Where did the money go? 1st look at cash flow, Part 4 of 4. The cash flow statement reveals vital information. It tracks the cash received as well as the cash consumed by the company. Knowing the comings and going of cash helps investors understand the pulse of corporate finances. A look at cash flow in our introductory discussion of financial statements for people new to investing.
4 Part series Basic Numbers introduces financial statements to novice investors. Balance Sheets, Income Statements and Cash Flow are introduced at a basic level.
Getting to the bottom line on financial statements, Getting to the bottom line on income statements, part 3 of the 4 part White Top View series discussing basic financial statement information for novice investors. Links to the four parts of the White Top View Series, Basic Numbers are at the end of this post. The income statement reports how much revenue came in during the reporting period. On an annual report that period is a year but for the quarterly reports the numbers relate to the past three months.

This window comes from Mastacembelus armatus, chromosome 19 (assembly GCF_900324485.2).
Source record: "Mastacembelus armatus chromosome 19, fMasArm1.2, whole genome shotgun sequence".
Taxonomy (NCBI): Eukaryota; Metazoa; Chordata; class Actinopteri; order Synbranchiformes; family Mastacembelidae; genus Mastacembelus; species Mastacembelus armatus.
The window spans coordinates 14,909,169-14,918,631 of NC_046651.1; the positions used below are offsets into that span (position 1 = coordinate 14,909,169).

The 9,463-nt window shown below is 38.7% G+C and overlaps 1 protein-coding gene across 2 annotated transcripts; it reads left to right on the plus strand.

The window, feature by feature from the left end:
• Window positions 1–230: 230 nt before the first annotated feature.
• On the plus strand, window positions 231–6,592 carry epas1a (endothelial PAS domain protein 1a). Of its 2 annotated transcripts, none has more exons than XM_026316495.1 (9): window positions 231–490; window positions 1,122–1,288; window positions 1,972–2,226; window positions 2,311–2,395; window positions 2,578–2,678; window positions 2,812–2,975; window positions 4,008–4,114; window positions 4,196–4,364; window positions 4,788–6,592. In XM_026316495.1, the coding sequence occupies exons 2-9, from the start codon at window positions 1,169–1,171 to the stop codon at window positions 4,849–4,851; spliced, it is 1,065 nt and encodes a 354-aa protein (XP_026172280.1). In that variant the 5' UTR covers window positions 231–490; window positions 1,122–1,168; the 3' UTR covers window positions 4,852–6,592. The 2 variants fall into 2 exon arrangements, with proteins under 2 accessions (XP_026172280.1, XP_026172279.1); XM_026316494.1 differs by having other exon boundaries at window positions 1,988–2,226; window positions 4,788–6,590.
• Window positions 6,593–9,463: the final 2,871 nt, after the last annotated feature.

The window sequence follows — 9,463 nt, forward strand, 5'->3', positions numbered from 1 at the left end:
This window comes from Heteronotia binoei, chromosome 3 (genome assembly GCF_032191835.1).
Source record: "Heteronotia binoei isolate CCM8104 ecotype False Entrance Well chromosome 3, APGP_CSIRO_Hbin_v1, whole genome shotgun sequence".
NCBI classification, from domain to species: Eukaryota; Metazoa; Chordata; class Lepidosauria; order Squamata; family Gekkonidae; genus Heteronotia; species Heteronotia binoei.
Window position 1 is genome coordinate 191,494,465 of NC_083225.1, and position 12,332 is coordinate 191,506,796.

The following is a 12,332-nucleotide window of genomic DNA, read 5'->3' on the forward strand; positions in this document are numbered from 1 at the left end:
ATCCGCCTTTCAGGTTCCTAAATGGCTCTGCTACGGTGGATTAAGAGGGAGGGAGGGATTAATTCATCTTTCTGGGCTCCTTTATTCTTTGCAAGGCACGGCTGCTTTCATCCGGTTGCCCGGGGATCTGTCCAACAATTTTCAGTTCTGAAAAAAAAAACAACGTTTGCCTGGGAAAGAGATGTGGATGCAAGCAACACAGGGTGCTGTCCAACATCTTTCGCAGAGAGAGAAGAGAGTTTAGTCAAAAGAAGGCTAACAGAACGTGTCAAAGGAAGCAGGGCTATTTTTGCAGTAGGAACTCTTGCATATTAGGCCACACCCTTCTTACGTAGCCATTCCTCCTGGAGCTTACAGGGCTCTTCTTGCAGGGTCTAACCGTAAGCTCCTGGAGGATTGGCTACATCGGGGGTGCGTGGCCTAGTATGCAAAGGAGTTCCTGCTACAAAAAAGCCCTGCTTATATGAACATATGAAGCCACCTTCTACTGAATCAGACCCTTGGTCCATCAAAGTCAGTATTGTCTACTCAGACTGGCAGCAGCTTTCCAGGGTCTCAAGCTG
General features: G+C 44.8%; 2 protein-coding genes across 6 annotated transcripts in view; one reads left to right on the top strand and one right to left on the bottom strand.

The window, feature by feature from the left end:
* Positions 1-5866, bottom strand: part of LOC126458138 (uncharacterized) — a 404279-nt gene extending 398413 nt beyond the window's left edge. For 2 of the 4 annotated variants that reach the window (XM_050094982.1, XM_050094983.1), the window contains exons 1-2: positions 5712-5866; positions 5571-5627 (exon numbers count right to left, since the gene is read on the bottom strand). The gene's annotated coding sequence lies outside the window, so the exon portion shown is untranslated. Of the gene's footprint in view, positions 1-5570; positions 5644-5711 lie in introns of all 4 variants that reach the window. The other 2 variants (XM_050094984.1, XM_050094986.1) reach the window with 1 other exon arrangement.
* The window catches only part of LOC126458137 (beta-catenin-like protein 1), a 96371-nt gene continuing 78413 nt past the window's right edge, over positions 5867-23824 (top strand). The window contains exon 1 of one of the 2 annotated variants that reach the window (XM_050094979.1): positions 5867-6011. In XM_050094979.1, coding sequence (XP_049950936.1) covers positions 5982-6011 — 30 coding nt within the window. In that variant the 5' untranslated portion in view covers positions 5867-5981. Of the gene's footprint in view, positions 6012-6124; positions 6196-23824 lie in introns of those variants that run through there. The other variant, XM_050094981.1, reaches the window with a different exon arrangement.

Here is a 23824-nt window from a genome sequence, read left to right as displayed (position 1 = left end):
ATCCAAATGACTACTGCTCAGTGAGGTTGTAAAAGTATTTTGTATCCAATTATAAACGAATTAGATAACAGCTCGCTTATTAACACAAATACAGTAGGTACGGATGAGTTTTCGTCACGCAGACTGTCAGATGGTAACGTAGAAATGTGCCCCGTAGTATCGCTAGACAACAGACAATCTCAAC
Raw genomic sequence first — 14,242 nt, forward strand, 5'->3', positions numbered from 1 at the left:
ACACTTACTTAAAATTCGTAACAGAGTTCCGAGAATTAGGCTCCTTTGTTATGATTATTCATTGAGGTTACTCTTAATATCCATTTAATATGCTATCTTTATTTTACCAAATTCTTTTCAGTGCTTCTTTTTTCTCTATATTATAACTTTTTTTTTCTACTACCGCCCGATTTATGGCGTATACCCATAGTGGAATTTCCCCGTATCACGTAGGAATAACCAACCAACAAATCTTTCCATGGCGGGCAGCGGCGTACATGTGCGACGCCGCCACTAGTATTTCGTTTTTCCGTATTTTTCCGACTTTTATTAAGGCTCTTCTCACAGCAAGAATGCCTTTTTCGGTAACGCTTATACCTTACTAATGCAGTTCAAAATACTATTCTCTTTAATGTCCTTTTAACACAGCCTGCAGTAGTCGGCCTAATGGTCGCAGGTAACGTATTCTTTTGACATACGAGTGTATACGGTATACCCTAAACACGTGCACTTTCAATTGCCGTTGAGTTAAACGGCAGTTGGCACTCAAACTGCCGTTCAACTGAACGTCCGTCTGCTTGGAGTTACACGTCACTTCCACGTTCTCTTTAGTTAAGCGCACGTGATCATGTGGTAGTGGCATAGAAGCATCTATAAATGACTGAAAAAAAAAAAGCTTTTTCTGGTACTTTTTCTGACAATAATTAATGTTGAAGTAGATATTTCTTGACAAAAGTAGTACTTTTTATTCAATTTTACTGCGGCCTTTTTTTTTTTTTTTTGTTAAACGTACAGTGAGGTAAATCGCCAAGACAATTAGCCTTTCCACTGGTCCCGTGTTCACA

balance sheet numbers balance part 2 of the 4 part White Top View Series, Basic Numbers introducing financial statements for people new to investing. Balance Sheets show me the money! The balance sheet also gets called a Statement of Financial Position. This is the report for anyone that has shouted “show me the money”! The balance sheet lists what is owned, what is owed and the owners share or equity. The list of stuff owned always begins with cash and other liquid assets grouped as Current Assets. Current assets are those that are or could be turned into cash within one year.
The keys to a treasure trove of investing information is understanding financial statement basics. With that basic skill, investors can ask companies to, “show me the numbers!” Financial statement basics help those new to investing get comfortable looking at and using financial statements. This is Part 1 of the White Top View Series, Basic Number Reading that provides an introduction to reading financial statements.
Dangerous Dividends Flash Warning Signs. Uses Renegade Energy as an example of a company with multiple indications of a high risk dividend. Investors must notice when dangerous dividends flash their warning signs! Dangerous dividends are ones that attract income seeking investors with high but unsustainable returns. Investors can avoid the disaster of losing both the dividend and equity by knowing the warning signs of dangerous dividends.